No one prepares you for adulthood or the oddity that is growing up. There is no course, no rulebook or guide. You don’t ask for it to happen or know exactly how it got here when it arrives, but you just go with it. Because what other choice do you have, really? By the age of 18, you’re being pushed through college’s double doors, declaring a label that you’d like to formally pursue for, well, the rest of your life. One that you chose before the age of 20.
The more I thought about it, the crazier it sounded. Who am I, really? The question lingered through the summer of my high school graduation, into my freshman year of college and has followed me, still, into my junior year. I’ve got my major, my minor and my friends. I’m involved, and I keep up with my grades. I’ve got the complete checklist of a student who should know where they’re going and what they want. But I don’t, and this is why:
I had many preconceptions of college, before ever stepping foot on a campus. I saw it as a place where you simply fell in line—where you were given a list of “this or thats” that you used to set up the rest of your life. I saw it as a place that wasn’t a privilege but a burden.
What scared me more than anything was the unescapable reality that I might choose from this weighty list of labels and I might hate it. I might be terrible at it. I might fail. And the thought of failure was so debilitating, that I refused to let myself try.
I switched from major to major for two years. Why? I couldn’t quite tell you. Maybe it was the thought that I should just know that it’s right—that I should know how to do it all, do it right and never fail. And switching around never let me be bad at anything, because I never gave myself the time or the fair chance to be. I took class after class for each major until the permanency of it, or rather, my insecurity with its permanency, prompted me to move on—to try something else.
I stuck with my major in journalism during the spring of my sophomore year, and I thought that this—sticking with something that I had convinced myself I had a firm grasp on—would alleviate the fear of the unknown. I knew how to write; I’d written for years. I liked the certainty of it—what I perceived to be a slim possibility of failure.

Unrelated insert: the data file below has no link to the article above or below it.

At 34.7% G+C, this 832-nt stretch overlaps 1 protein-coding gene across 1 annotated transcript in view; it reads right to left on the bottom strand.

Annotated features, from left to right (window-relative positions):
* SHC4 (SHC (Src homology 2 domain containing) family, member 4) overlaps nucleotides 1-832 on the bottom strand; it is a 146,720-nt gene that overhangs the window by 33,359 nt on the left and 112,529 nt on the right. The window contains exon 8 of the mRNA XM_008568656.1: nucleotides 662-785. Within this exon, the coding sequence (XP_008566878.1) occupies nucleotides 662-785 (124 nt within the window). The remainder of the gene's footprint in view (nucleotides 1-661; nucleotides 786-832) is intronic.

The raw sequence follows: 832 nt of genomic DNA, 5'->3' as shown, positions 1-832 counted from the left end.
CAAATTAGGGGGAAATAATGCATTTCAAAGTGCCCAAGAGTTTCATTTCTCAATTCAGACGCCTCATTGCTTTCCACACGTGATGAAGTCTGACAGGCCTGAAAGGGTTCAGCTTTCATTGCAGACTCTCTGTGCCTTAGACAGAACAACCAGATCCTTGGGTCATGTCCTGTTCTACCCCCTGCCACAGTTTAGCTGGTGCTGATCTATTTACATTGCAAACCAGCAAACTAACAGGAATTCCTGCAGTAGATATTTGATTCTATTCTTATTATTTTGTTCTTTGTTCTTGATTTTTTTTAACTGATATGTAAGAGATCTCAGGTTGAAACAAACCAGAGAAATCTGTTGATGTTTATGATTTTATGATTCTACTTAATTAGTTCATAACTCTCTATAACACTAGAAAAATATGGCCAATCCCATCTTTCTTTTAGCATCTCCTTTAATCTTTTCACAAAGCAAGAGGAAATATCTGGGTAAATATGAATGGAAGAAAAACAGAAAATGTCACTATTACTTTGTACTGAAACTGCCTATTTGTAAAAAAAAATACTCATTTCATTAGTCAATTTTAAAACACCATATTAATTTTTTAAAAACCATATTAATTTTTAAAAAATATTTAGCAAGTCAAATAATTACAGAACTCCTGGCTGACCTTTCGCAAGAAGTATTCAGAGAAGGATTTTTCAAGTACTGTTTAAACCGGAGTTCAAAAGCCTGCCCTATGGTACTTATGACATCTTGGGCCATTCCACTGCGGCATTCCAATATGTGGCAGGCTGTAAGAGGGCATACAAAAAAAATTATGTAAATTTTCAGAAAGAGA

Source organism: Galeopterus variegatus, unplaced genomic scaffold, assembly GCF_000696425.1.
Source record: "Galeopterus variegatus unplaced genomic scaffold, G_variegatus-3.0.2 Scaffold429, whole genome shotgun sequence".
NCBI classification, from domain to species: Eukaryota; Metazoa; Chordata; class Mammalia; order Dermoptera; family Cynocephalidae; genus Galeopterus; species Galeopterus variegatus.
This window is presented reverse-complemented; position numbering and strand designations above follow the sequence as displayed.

And then, I failed.
Unsurprisingly, I didn’t know what it meant to be a journalist. I didn’t understand the weight of being in a room full of individuals, pursuing the exact same career as you—and often with greater experience—when I had always been the only writer in the room. I hated that this, too, was uncertain.
I had to learn, ask for help and miss the mark on more than one occasion. But the hardest part of it all was realizing that I have to fail. If I’m not failing, at least once, then I know that I’m not trying. I know that I’m not facing my fear of the unfamiliar; I know that I’m staying right where I always have—where it’s comfortable.
College is a privilege. It’s terrifying and amazing. Stressful, but rewarding. And you, like I did, may have the perfect checklist of a student who should know who they are. And if you don’t, you aren’t flawed. You haven’t failed. You’re a college student—someone who, since they were 18 years old, has been trying to decide what the rest of your life is supposed to look like when you’re still figuring out right now.
Comfort is addictive. A life of comfort will always suffocate growth, because where you are comfortable, you don’t have to try, learn or fail. You don’t have to dream. A life of comfort silences every ounce of motivation within you, every push for something more—for something greater.
You may not have a clear picture of what you want or what you’re capable of, but you will, undoubtedly, silence the infinite realm of possibilities by refusing to find opportunity in the unknown.
So, for those of us who don’t quite know who we are or where we’re going—do something uncomfortable today.
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